All graduate students must meet the Qualitative standard of the SAP policy by maintaining a minimum 3.0 cumulative GPA. In addition, students must meet the Quantitative standard earning a minimum 67% of the cumulative attempted credits. The maximum time frame is based on the stature of limitation required for each educational program.
Failing Satisfactory Academic Progress Requirements
Regaining Federal Student Aid Eligibility
Appeals and Probation
MSU's Financial Aid SAP policy will permit appeals and probationary periods. Students that fail the schools SAP requirements at the end of one academic period become ineligible for most aid including federal student aid. The Office of Financial Aid monitors SAP requirements after each spring semester, unless otherwise stated and documented. Students are required to review online the forms and submit all required forms and supporting documentation to the Office of Financial Aid. Members of the Financial Aid Appeals Committee will review all forms and relevant documents and make a decision to deny or grant financial aid probation. If granted financial aid probation which requires students to meet the Financial Aid Satisfactory Progress requirements by earning 67% of attempted credits AND have a minimum 2.0 GPA (UG) / 3.0 GPA (GR) or at the end of the one term probation period pass all attempted classes without receiving an I, F or W. During that time they may continue to receive Title IV aid.
If the first appeal is denied Financial Aid Probation students have the option to submit another appeal request and relevant documentation to the Director of Financial Aid. If the Director grants financial aid probation for one semester the student is given a written agreement to sign and adhere to before regaining eligibility for aid. At the end of that semester they must adhere to the signed agreement or they will not be eligible to receive financial aid for future semesters.
Students that lose financial aid eligibility because they are not meeting MSU Financial Aid Satisfactory Academic Progress standards can regain eligibility by participating in the Academic Plan for Success Program. Students will meet with their designated faculty advisor, casa advisors or retention advisors to develop an academic plan or preferably obtain a plan template and financial aid contract from the Office of Financial Aid and meet with the academic advisors to develop an academic plan and submit a copy to the Office of Financial Aid Office. Once the Plan is developed students must demonstrate that they are academically progressing for 4 semesters. Students must demonstrate academic progression or meeting the SAP requirements by the end of the fourth semester. The Plan goals should be achievable that will allow students to take action that will bring them into compliance with the University's Office of Financial Aid SAP standards. Students that do not demonstrate academic progression at the end of the fourth semester will be individually evaluated case by case.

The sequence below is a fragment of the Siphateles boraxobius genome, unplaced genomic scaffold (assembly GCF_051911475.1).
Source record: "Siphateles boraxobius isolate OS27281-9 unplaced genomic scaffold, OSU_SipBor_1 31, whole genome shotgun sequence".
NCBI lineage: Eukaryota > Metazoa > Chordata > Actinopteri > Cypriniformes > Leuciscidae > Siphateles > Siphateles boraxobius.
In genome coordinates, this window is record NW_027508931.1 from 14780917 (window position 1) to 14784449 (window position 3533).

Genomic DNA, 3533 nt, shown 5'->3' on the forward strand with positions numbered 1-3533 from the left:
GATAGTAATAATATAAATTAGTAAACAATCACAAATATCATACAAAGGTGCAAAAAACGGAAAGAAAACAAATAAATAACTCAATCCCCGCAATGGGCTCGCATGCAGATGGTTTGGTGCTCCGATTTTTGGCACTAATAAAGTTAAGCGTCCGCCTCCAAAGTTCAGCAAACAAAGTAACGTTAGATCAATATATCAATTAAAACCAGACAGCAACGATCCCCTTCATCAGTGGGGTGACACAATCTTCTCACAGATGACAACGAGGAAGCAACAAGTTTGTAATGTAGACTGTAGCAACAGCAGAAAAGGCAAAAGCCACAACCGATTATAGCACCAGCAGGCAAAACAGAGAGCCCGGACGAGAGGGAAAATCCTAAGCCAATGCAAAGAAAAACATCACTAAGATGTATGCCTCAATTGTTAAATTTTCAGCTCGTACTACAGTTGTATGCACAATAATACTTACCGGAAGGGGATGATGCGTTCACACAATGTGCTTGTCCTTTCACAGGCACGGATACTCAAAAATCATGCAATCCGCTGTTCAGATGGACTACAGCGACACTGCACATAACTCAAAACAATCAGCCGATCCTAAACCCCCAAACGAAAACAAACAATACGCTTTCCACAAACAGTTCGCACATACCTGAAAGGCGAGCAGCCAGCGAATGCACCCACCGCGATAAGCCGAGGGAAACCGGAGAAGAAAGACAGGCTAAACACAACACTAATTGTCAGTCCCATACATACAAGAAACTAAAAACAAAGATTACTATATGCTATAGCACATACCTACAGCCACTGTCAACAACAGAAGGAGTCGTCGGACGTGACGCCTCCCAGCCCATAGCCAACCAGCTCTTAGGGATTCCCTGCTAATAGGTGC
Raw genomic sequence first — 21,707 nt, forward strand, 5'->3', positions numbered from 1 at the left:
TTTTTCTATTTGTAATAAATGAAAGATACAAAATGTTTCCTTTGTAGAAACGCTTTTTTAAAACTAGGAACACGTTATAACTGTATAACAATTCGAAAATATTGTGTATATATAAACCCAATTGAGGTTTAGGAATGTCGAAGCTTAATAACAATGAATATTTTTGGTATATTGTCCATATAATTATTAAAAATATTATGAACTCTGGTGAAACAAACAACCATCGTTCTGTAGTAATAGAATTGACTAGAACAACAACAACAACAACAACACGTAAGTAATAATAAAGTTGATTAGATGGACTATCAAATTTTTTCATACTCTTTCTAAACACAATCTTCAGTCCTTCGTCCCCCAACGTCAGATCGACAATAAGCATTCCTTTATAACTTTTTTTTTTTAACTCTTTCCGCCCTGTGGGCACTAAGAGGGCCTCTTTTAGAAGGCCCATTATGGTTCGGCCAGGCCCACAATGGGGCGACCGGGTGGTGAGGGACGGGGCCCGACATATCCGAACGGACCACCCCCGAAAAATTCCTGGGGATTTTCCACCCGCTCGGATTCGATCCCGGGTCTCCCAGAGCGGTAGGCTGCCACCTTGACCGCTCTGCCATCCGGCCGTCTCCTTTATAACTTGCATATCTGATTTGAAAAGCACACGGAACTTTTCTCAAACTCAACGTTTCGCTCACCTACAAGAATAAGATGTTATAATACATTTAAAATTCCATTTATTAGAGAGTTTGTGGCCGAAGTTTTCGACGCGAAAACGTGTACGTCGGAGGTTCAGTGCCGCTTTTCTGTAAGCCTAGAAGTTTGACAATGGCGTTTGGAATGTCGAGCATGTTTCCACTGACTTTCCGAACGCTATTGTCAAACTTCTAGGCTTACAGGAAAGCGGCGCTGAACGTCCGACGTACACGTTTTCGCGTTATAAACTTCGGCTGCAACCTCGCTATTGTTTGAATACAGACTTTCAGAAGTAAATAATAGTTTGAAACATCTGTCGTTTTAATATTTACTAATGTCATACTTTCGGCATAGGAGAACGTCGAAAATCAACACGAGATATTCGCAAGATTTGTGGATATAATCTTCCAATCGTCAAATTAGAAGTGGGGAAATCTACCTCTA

Unusual Enrollment History (UEH) Flag
The U.S. Department of Education has established regulations to prevent fraud and abuse in the Federal Student Aid program by identifying students with unusual enrollment histories. Some students who have an unusual enrollment history have legitimate reasons for their enrollment at multiple institutions. However, such an enrollment history requires our office to review your file in order to determine future federal financial aid eligibility. If selected by the Department of Education, this must be resolved before you will receive financial aid.
At times, students are selected for unusual enrollment history after their financial aid has already been awarded. In these cases future financial aid disbursements will be held until your file is reviewed and resolved. If it is determined that you are ineligible for financial aid based on unusual enrollment history, any previous awarded and disbursed financial aid for the academic year will be returned to the appropriate sources and future disbursements will be cancelled.
UEH Appeal Process
Students are able to appeal the financial aid denial by submitting an Unusual Enrollment History (UEH) Appeal Form; a letter explaining the unusual enrollment history; and, documentation to support the explanation provided in the appeal letter. This documentation will be reviewed by our office and we will notify you of the decision.
Office of Financial Aid
Tyler Hall, Suite 206
1700 E. Cold Spring Lane
Baltimore, Maryland 21251